Towns recognizing skate parks as a hot commodity

News Southtowns Bureau
The idea started in Grand Island, on a small scale, three years ago.

With $500 and some lumber, the town built a poor man's skate park, a designated place in Veterans Park for skateboarders to practice their moves - out of the way of traffic and off the steps of local businesses.

It caught on so well that the second year, the budget grew twelvefold, and the town fenced off the area, added concrete barriers and bought some manufactured equipment - some launches, ramps and a quarter tube.

Each year, it attracts more kids.

"It makes people feel more comfortable about the sport," said one teen skateboarder named Brian. "I think it's really great to have somewhere to go to skateboard. Sometimes if you go to the plaza to skate, you get hassled."

This summer, Hamburg town officials are taking Grand Island's lead, and even taking it to a grander scale, with $75,000 set aside to build a skate park. It will be enough to pave an area, fence it in, buy heavy-duty equipment, probably made of steel, and then set out the welcome mat.

"I think we'll be drawing kids who right now are skateboarding and Rollerblading on the street," said Councilwoman Kathleen Courtney Hochul. "I want teenagers to feel like there's a home for them."

"Any time you can have things for kids to do that's constructive and organized, it's an advantage," said Carmen Kesner, the Town of Hamburg's assistant chief of police. "It's so important to keep kids busy doing things they like."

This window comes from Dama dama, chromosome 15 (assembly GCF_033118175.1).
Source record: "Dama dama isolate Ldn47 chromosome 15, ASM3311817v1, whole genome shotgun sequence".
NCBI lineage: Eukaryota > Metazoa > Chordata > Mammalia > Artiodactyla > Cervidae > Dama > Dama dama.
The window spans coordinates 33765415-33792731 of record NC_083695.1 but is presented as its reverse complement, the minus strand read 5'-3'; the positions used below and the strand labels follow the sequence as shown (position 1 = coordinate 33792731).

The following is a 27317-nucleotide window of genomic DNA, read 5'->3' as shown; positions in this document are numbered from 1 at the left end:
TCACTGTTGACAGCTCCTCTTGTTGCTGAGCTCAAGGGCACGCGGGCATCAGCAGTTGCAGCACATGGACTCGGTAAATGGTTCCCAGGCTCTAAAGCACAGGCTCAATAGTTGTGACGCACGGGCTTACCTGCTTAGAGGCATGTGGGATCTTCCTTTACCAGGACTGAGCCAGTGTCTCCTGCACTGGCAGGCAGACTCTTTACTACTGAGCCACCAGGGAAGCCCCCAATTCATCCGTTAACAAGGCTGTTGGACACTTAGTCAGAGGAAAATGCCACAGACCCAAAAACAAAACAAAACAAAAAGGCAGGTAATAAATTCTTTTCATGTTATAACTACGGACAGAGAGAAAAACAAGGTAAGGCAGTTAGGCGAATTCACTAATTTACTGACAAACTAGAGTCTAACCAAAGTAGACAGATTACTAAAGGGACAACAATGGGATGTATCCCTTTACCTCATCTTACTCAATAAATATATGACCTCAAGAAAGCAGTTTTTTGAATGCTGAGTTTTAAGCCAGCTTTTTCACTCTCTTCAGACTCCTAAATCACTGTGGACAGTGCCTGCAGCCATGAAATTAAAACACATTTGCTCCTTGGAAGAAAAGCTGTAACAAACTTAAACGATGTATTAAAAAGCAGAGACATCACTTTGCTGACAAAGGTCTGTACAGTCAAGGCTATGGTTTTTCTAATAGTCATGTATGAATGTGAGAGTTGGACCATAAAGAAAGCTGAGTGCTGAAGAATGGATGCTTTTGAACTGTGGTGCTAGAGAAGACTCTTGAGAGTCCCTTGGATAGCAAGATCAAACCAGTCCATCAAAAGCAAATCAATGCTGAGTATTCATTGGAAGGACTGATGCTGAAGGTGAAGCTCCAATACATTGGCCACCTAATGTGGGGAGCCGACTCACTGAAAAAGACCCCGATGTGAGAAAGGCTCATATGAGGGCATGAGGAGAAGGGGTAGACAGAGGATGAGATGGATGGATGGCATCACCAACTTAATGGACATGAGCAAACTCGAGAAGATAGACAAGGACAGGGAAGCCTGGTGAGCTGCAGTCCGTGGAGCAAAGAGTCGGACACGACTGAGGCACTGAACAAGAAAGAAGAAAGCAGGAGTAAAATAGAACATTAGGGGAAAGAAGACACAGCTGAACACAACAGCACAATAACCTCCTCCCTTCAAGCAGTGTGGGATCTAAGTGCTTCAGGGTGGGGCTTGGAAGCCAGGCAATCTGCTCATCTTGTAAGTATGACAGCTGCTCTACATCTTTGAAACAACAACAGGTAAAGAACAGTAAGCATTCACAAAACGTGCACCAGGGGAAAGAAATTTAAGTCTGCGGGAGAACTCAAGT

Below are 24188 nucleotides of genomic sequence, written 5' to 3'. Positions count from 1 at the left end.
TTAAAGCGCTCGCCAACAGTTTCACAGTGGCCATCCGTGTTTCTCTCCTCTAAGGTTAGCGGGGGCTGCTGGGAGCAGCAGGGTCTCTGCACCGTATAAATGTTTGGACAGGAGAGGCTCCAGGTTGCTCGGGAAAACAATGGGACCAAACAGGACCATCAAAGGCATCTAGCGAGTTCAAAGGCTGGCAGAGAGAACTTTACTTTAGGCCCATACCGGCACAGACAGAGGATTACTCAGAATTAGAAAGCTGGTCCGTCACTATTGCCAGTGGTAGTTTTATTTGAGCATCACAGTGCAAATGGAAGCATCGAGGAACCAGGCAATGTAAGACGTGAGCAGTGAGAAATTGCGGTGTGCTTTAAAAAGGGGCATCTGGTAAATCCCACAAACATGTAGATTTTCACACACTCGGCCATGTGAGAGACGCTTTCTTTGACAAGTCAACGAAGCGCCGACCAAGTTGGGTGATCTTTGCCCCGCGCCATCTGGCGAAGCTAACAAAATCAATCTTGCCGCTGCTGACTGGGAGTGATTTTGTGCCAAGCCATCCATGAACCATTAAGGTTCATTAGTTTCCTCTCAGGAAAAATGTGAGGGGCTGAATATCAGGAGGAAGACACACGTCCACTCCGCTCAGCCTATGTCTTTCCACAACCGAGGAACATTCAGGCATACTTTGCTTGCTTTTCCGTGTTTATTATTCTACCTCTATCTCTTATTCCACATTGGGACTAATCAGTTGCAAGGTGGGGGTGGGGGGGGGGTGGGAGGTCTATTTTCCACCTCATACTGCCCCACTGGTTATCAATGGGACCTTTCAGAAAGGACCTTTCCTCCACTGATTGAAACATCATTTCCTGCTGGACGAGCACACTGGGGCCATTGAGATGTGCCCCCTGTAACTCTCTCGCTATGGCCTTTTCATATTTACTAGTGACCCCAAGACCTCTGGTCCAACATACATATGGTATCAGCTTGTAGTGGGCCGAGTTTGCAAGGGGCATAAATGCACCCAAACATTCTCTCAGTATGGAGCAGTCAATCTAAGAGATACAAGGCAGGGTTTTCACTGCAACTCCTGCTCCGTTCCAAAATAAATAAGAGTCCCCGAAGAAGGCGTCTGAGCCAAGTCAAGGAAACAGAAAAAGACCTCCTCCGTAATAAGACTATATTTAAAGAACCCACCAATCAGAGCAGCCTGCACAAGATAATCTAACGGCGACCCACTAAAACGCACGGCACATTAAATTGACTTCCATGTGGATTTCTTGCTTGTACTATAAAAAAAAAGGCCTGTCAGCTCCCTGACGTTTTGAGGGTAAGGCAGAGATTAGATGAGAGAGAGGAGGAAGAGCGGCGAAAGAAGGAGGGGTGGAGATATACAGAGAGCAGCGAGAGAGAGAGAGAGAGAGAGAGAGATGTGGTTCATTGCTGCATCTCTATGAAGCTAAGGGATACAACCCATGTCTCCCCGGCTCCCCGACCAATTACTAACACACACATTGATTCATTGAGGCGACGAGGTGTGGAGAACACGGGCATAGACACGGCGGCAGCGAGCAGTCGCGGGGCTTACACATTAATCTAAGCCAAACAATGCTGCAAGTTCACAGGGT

For years, merchants in the Village of Hamburg have complained about the disruption caused by skateboarders downtown. "No skateboarding" signs throughout the large parking lot behind Main Street are evidence of the ongoing battle.

"It becomes such a nuisance because people don't want kids going up on the curbs or out in the parking lot behind the banks. People see it as a problem," said Dennis Gleason, the village's police chief. "Skateboarders are not going away. It's not a fad."

While there seems to be consensus on the need for a skate park in Hamburg - with the closest private skate park about 15 miles away, in Springville - there is dissension on the question of where to build it. Town officials favor putting it on the former Nike base, along with much of the town's other recreation facilities. Village officials, though, would like to see the skate park in the village, so it's easier for more kids to get to.

Either way, many local leaders say it's long past due that town governments start adding skate parks to their list of recreation options. Outside Hamburg, other town recreation directors are starting to mull the idea over, too.

In the Town of Tonawanda, for instance, Recreation Director Dan Wiles says he has no immediate plans for a skate park, but such a venture is part of the town's five-year plan.

"I think it would be a nice thing to have," he said. "It would reach older teens, a segment of that teen population we're missing out on."

That segment has long gotten a bad rap, and that's been a barrier for too long for skateboarders getting the attention and respect of town officials, says Linda Tufillaro, Grand Island's recreation director.

"They may have tattoos and piercings and jeans with holes in them, but that's just them," she said. "It's like kids playing baseball, only they skateboard. They're just as athletic, if not more so."